Admitting that there is the need to attract more women into the oil and gas industry, the social entrepreneur insisted that women should not be pushed into fields or profession they are not prepared for or lack the interest and competence.  She said, “I know excellent Well Engineers who happen to be women that work with international oil and gas companies. They have worked in very harsh conditions on the FPSOs, demonstrated their value and have been promoted several times. And I am proud to know them. For me seeing these women succeed in the industry is very inspiring.”

Speaking on the Destra Energy Group’s female-male employment ratio, Amma disclosed that her company has about 80 per cent onshore female workforce and 100 per cent offshore male workforce. Stating that her company considers itself as an equal opportunity employer said, “Our male and female ratio is purely coincidence. It just happens that more females apply for administrative and managerial roles and almost 100 per cent of applicants for technical roles are male.”

According to Amma, the focus should not just be on having women employed but that more efforts should be geared towards creating awareness for available opportunities in the industry to pave for interest, the development of the right skills set and competencies. “I think more women should be made to be aware of all the opportunities in the industry to allow those that are interested in building a career in the industry to acquire the technical skills and deep appreciation of QHSE standards and procedures, to participate. I do not think there should be a deliberate effort to employ more women or anyone else, if the competence, interest and safety consciousness is lacking.”

Mentorship

As a social entrepreneur who is committed to impacting her generation and generations to come, Amma has accepted an offer from Plug-in Ghana to be a mentor for six months. She said, “I have been assigned a mentee to build a personal and professional relationship with and I am very excited about that. She is a Well Engineer with a desire to achieve great heights in her career. I am ready to hear about her goals and help her get closer to achieving them. I strongly believe in individualism, as each person has unique abilities. I, therefore, intend to get to know her and customize my mentorship approach for the best outcome. I hope this mentorship goes well and look forward to doing more of that”.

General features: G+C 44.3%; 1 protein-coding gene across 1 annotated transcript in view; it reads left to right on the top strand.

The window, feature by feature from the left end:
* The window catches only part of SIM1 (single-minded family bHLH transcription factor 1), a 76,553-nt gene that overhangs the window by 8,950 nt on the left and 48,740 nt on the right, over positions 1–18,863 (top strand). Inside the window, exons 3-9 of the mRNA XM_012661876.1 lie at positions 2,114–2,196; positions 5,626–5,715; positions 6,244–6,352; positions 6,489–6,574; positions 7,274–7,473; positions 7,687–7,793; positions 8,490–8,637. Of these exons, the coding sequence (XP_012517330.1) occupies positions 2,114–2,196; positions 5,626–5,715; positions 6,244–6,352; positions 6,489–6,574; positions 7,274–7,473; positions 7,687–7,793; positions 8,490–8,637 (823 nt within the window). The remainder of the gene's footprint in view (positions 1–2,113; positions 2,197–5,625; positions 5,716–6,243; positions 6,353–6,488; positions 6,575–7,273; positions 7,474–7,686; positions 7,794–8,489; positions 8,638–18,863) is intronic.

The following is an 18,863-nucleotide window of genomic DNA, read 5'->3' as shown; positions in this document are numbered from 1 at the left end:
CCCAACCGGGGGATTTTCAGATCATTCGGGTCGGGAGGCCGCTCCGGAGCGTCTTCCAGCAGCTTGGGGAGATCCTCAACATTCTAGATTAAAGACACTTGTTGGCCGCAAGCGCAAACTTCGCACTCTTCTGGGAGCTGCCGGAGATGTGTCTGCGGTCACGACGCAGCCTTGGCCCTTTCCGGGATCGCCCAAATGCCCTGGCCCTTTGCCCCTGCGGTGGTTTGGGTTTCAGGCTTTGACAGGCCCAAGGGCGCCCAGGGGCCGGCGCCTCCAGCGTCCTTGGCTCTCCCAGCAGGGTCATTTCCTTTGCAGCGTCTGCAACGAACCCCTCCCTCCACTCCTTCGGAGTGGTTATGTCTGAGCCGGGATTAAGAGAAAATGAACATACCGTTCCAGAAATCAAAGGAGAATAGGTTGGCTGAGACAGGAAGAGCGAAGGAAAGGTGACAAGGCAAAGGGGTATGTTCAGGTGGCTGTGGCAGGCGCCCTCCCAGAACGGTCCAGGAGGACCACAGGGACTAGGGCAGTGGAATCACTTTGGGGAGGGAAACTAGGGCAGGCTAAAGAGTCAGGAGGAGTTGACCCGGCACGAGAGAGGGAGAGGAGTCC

Amma has also founded an NGO called ‘FreeLunch Ghana’ – a reading club for children that has been running for more than three years now. FreeLunch Ghana partners with libraries in underprivileged and remote areas where it provides complimentary lunch to the kids in exchange for a one-hour reading session. The programme is for both male and female children. “I love to read and I want to inculcate the habit of reading in as many children in Ghana as possible. Thankfully, we have seen great improvement with the kids which is very encouraging, the social entrepreneur said.”

Destra Energy Group’s CSR

Destra Energy Group is working on a CSR initiative that the company hopes to implement next year. The company intends to focus its CSR initiative on women empowerment.